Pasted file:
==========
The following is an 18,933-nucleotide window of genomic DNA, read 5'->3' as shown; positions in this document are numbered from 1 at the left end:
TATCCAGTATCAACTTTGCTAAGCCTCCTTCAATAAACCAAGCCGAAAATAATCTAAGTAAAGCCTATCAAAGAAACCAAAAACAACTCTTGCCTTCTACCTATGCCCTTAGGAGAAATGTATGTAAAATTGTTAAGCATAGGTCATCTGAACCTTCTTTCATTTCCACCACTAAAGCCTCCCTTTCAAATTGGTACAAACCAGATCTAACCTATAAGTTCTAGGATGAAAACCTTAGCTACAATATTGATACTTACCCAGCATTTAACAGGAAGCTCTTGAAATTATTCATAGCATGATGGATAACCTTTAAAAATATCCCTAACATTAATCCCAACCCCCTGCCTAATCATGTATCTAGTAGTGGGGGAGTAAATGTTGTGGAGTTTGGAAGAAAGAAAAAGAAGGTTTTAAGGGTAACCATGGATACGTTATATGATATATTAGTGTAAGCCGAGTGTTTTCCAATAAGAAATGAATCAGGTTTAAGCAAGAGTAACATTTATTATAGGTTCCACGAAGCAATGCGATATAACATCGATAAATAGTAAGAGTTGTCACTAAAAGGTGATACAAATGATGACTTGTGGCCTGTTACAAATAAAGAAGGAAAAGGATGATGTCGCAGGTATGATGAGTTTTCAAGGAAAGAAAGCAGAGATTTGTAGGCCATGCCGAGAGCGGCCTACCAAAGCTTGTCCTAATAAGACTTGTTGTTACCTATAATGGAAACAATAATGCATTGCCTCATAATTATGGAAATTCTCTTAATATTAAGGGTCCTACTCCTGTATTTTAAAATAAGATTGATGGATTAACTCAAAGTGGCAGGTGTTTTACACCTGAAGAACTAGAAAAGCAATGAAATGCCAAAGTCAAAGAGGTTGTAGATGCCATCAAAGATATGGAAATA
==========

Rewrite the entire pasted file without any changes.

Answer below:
The following is an 18,933-nucleotide window of genomic DNA, read 5'->3' as shown; positions in this document are numbered from 1 at the left end:
TATCCAGTATCAACTTTGCTAAGCCTCCTTCAATAAACCAAGCCGAAAATAATCTAAGTAAAGCCTATCAAAGAAACCAAAAACAACTCTTGCCTTCTACCTATGCCCTTAGGAGAAATGTATGTAAAATTGTTAAGCATAGGTCATCTGAACCTTCTTTCATTTCCACCACTAAAGCCTCCCTTTCAAATTGGTACAAACCAGATCTAACCTATAAGTTCTAGGATGAAAACCTTAGCTACAATATTGATACTTACCCAGCATTTAACAGGAAGCTCTTGAAATTATTCATAGCATGATGGATAACCTTTAAAAATATCCCTAACATTAATCCCAACCCCCTGCCTAATCATGTATCTAGTAGTGGGGGAGTAAATGTTGTGGAGTTTGGAAGAAAGAAAAAGAAGGTTTTAAGGGTAACCATGGATACGTTATATGATATATTAGTGTAAGCCGAGTGTTTTCCAATAAGAAATGAATCAGGTTTAAGCAAGAGTAACATTTATTATAGGTTCCACGAAGCAATGCGATATAACATCGATAAATAGTAAGAGTTGTCACTAAAAGGTGATACAAATGATGACTTGTGGCCTGTTACAAATAAAGAAGGAAAAGGATGATGTCGCAGGTATGATGAGTTTTCAAGGAAAGAAAGCAGAGATTTGTAGGCCATGCCGAGAGCGGCCTACCAAAGCTTGTCCTAATAAGACTTGTTGTTACCTATAATGGAAACAATAATGCATTGCCTCATAATTATGGAAATTCTCTTAATATTAAGGGTCCTACTCCTGTATTTTAAAATAAGATTGATGGATTAACTCAAAGTGGCAGGTGTTTTACACCTGAAGAACTAGAAAAGCAATGAAATGCCAAAGTCAAAGAGGTTGTAGATGCCATCAAAGATATGGAAATA